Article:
Effective Range Of The 30-06 Springfield

The year was 1964 and the Winchester Firearms Company was closing out the old Winchester Model 70 at the time. Bad move, but it was what it was. 

With about $90 and change in my pocket, I drove my old 41 Ford coupe to a local Target store in town, walked up to the gun counter, and soon became the proud owner of a great looking Model 70 Featherweight Winchester rifle chambered with the best round going of the day, the 30-06 Springfield cartridge.

With a second trip to a jewelry store in town and a back-room deal on a brand new Leupold 3X9 Gold Ring 40mm piece of glass, I was well on my way into the big league of modern center-fire rifle shooting. 

From that day forward, and over the next 60 years, the Model 70, with the same AR 10 scope style and Weaver mounts, has been at my beck and call. 

While that was the first 30-06 that crossed my path in a hunting lifestyle, many others would follow. At that time you could buy WWII surplus Springfield rifle cartridges for $25 through the NRA DCM program. 

As I went to school, advancing my education, I would buy a military rifle each four-month period and rebuild it into a sporting-style deer rifle. The re-sale of the rifle paid my school tuition so, in effect, light gunsmithing got me a college education. 

I have told this short form of a long story because it validates my thinking abut the 30-06 cartridge in that I shot more deer, varmints, and predators than I could ever remember or start to count in a span of almost 60 years. 

Of the big four rifle cartridges ever developed, and developed totally in the USA, the 30-06 ranks as the very top of the food chain. Winchester 300 Win Mag, Winchester 270, Winchester 30-30 are all right in the game. But the “Oh-Six” is clearly top gun in every respect.

Just how good is this ammo, you’re asking at this point in time. First of all, the 30-06 shooting a 180 grain bullet will leave a 24” rifle barrel at 2700 fps. Depending on the bullet design, i.e. a round-nose brush, a heavy game bullet, or a streamlined long-range bullet (Hornady ELR, for example), the exact range of the 30-06 varies.

Part one of the whole equation is the fact that the cartridge case (fuel cell, if you will) has only so much room for propellant. I have  identified the stuff that pushes the bullet as a propellant being much like the gasoline that moves a motor vertical. 

Modern gunpowder is not an explosive but rather a gas- and pressure-building substance that will move a bullet at very high velocity.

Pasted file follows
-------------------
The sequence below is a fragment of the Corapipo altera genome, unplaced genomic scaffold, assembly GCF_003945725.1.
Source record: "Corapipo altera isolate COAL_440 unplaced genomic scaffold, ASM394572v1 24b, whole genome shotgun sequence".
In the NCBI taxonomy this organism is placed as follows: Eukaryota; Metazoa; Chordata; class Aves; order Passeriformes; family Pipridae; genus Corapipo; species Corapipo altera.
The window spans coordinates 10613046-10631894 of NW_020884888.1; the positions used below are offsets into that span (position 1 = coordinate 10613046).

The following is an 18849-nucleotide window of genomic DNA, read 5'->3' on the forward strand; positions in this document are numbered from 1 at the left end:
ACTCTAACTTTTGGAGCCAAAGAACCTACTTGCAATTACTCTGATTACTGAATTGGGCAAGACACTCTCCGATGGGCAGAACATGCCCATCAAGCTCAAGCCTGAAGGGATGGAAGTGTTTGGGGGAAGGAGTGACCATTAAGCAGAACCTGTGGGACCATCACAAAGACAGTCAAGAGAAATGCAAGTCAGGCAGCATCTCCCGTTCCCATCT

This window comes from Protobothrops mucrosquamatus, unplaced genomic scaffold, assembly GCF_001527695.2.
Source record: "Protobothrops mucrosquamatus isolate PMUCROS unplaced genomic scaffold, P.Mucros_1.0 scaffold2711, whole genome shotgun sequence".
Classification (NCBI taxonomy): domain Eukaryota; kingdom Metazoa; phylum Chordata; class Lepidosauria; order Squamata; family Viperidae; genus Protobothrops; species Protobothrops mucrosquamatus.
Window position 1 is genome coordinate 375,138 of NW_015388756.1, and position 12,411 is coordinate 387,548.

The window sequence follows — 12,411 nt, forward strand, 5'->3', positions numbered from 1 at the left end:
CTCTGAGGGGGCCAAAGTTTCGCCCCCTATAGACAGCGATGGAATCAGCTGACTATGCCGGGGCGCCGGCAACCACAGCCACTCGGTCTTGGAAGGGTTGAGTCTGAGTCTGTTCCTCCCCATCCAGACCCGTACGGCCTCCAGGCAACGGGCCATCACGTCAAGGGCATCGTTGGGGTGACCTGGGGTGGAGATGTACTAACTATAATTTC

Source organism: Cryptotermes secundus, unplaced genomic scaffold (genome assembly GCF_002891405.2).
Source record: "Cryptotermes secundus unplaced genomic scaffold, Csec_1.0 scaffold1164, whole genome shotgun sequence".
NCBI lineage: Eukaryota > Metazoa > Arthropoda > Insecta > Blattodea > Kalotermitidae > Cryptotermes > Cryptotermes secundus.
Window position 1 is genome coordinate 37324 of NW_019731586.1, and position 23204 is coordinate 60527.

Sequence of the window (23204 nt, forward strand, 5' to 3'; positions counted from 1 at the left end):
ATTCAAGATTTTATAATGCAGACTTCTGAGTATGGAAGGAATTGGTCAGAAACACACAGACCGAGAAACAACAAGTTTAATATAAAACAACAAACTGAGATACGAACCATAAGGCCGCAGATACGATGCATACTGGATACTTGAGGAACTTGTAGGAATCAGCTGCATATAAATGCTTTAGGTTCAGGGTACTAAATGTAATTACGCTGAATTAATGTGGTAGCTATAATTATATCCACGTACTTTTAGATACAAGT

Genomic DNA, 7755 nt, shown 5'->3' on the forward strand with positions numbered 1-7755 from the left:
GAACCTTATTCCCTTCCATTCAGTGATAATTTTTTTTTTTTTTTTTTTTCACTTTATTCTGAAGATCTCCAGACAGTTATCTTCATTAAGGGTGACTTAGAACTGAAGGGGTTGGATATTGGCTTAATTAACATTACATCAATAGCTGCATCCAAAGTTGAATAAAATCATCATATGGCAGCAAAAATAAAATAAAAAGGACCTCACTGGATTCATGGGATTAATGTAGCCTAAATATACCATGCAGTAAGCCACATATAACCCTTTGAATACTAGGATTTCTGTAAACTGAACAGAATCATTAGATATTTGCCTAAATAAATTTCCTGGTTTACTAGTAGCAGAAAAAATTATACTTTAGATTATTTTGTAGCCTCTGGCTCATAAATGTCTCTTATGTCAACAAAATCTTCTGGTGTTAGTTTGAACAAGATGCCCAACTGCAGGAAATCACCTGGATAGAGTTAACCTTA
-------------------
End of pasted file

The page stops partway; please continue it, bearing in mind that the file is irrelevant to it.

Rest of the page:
For a period of about 25 years, I didn’t shoot any factory ammo in my Model 70 Winchester. Every round that went into the rifle’s magazine was hand-loaded by me using only one powder type and charged with a Hornady 150 grain “Spar Point” bullet sitting atop the cartridge case. 

Why would I be this limiting? Because this 150 grain was a spear-point design of the time that retained velocity well over longer-ranges, and yet at closer range always held together on large game animals, even when moving very fast at contact speeds. 

How far will the rifle and cartridge shoot? Based on some field-harvested mule deer in Wyoming and Montana through the years from 1970 through present time, I can say that my 150 grain Hornady hand-loader has taken mule deer at more than 400 yards with regularity, and whitetail brush country deer as close as 75 yards. 

Now that all of that is out of the way, here are some simple facts about this ammo. 

Using the current bullets available today from many sources, but in my loading room Barnes, Hornady,  Sierra, Berger, and Nosier, I can push this bullet to 1 mile with accuracy. 

Using some of the new hand-cut bullets offered for 1 mile and more shooting, I think that the 30-06 would be clearly capable of sending accurate rounds as far as 2000 yards.  

For this review, I have included a couple of down-range ballistics charts that show remaining energy and velocity on 30 caliber bullets fired at 2700 fps in 178 grain weights. These results mirror the ammo used in the 30-06 and should shed some light on the subject. 

Ballistic Results – 30-06 Down-Range

RANGE (YDS)

VELOCITY (FPS)

ENERGY (FT.-LB)

TRAJECTORY (IN)

Based on a Hornady 178 Grain BTHP MATCH long-range target bullet in 30 cal, this table indicates that the fired bullet leaving the rifle at 2700 fps will reach 2000 yards, or just beyond 1 mile (1,760 yards), with a total velocity of 891 fps remaining in its flight. 

This is a transonic velocity performance print, and the bullet is about to go subsonic. In most cases, bullets that fly subsonic will start to wobble and become inaccurate in a best-case scenario.  

Shooting at higher elevations and in warmer air will improve this ballistic profile, but for the most part the shooter needs to consider that the 30-06 Springfield about finished at this extreme range limit.  In real world limits, the 30-06 is an excellent 1000-yard target, sniper, or any other heavy bullet requirement to 1000 yards. 

In war as far back as Sergeant York in WWI and Carlos Hathcock (White Feather)  in Vietnam, each displayed some of the deadliest sniper shooting ever recorded at the time. The cartridge? The 30-06 Springfield. Rifles were Enfield bolt-actions for WWI, and the almost over-the-counter Winchester Model 70 sporting rifle reworked by Marine armorers in Nam. 

As a final note, the Russian 7.62X54 R, the Jap 7.7, and the German 8mm were also very close to the ballistics of the 30-06 Springfield. Why? Because this history-making round well-known to other armies is still just as good today as it was in its birth year of 1906.

Listed countries using, or that have used, the 30-06 Springfield in war (public data information):

 Afghanistan[20]

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